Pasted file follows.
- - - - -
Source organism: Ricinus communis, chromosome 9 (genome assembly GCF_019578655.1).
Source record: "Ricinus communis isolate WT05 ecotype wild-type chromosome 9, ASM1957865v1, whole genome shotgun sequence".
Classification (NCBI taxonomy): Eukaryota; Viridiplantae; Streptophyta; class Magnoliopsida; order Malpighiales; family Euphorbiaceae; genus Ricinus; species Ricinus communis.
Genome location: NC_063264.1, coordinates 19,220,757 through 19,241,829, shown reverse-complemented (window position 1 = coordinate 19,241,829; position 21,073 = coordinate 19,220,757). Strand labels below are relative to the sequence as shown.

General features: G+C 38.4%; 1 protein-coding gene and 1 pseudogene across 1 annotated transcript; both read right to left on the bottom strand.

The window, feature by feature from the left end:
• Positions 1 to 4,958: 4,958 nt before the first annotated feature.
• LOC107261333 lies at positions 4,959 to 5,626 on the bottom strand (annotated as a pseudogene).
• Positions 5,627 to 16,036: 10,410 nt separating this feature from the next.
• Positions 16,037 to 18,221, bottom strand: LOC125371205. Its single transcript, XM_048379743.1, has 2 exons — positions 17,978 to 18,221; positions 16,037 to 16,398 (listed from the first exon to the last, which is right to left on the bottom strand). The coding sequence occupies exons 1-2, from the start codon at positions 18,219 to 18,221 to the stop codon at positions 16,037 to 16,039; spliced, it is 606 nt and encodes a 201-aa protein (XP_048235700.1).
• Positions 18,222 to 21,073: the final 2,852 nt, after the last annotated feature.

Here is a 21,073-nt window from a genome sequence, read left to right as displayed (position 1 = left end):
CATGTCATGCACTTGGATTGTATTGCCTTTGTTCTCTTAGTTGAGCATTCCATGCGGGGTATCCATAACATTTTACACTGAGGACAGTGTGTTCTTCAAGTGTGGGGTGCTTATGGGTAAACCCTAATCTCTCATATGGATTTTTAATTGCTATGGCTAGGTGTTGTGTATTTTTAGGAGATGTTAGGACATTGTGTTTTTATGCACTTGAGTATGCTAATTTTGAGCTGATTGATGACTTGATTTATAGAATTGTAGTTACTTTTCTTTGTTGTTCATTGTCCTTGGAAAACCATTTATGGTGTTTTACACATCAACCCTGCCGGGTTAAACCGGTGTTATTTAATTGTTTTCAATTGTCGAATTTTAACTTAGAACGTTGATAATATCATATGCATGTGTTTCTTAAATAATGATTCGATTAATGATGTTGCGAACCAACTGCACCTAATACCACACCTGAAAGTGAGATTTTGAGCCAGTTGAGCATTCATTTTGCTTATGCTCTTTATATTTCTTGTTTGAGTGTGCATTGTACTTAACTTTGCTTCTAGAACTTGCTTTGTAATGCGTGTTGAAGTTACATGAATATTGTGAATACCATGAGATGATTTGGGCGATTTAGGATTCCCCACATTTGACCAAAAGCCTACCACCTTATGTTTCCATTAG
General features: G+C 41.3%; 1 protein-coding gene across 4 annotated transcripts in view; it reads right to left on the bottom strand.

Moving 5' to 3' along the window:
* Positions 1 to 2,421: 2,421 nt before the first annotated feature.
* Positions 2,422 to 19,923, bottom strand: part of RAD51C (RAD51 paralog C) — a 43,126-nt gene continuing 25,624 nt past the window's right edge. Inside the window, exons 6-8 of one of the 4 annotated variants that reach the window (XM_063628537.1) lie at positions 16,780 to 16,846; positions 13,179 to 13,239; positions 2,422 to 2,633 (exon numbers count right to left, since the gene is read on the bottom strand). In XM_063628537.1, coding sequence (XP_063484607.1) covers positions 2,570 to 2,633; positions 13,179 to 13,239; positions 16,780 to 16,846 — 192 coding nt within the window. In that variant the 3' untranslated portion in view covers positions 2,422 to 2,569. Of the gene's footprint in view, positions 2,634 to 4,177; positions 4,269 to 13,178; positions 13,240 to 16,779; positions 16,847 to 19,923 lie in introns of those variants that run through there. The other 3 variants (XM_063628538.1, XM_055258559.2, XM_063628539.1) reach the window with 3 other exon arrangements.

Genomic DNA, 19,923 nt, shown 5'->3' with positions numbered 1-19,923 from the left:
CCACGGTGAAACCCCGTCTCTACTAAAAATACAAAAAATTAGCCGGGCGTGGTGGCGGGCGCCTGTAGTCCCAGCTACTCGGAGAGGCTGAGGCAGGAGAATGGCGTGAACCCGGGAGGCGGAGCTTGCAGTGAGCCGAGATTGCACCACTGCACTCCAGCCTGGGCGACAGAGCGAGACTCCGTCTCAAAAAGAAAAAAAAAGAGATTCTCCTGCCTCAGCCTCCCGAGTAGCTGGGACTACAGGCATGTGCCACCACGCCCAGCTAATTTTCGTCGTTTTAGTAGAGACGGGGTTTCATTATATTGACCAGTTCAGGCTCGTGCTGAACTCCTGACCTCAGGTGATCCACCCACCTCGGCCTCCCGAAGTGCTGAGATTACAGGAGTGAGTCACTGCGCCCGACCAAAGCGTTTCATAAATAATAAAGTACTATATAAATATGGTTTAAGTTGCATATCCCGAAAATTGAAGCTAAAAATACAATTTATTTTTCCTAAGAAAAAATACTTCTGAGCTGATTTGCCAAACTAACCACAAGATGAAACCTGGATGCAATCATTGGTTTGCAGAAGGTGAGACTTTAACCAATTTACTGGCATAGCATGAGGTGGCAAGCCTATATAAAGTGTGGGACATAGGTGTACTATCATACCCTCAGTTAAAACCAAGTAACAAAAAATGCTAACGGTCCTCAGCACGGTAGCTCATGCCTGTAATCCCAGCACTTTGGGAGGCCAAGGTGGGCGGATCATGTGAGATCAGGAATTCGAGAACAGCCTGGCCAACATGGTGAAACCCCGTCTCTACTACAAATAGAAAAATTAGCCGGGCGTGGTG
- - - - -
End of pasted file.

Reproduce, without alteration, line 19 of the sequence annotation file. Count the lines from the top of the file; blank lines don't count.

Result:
CCACGGTGAAACCCCGTCTCTACTAAAAATACAAAAAATTAGCCGGGCGTGGTGGCGGGCGCCTGTAGTCCCAGCTACTCGGAGAGGCTGAGGCAGGAGAATGGCGTGAACCCGGGAGGCGGAGCTTGCAGTGAGCCGAGATTGCACCACTGCACTCCAGCCTGGGCGACAGAGCGAGACTCCGTCTCAAAAAGAAAAAAAAAGAGATTCTCCTGCCTCAGCCTCCCGAGTAGCTGGGACTACAGGCATGTGCCACCACGCCCAGCTAATTTTCGTCGTTTTAGTAGAGACGGGGTTTCATTATATTGACCAGTTCAGGCTCGTGCTGAACTCCTGACCTCAGGTGATCCACCCACCTCGGCCTCCCGAAGTGCTGAGATTACAGGAGTGAGTCACTGCGCCCGACCAAAGCGTTTCATAAATAATAAAGTACTATATAAATATGGTTTAAGTTGCATATCCCGAAAATTGAAGCTAAAAATACAATTTATTTTTCCTAAGAAAAAATACTTCTGAGCTGATTTGCCAAACTAACCACAAGATGAAACCTGGATGCAATCATTGGTTTGCAGAAGGTGAGACTTTAACCAATTTACTGGCATAGCATGAGGTGGCAAGCCTATATAAAGTGTGGGACATAGGTGTACTATCATACCCTCAGTTAAAACCAAGTAACAAAAAATGCTAACGGTCCTCAGCACGGTAGCTCATGCCTGTAATCCCAGCACTTTGGGAGGCCAAGGTGGGCGGATCATGTGAGATCAGGAATTCGAGAACAGCCTGGCCAACATGGTGAAACCCCGTCTCTACTACAAATAGAAAAATTAGCCGGGCGTGGTG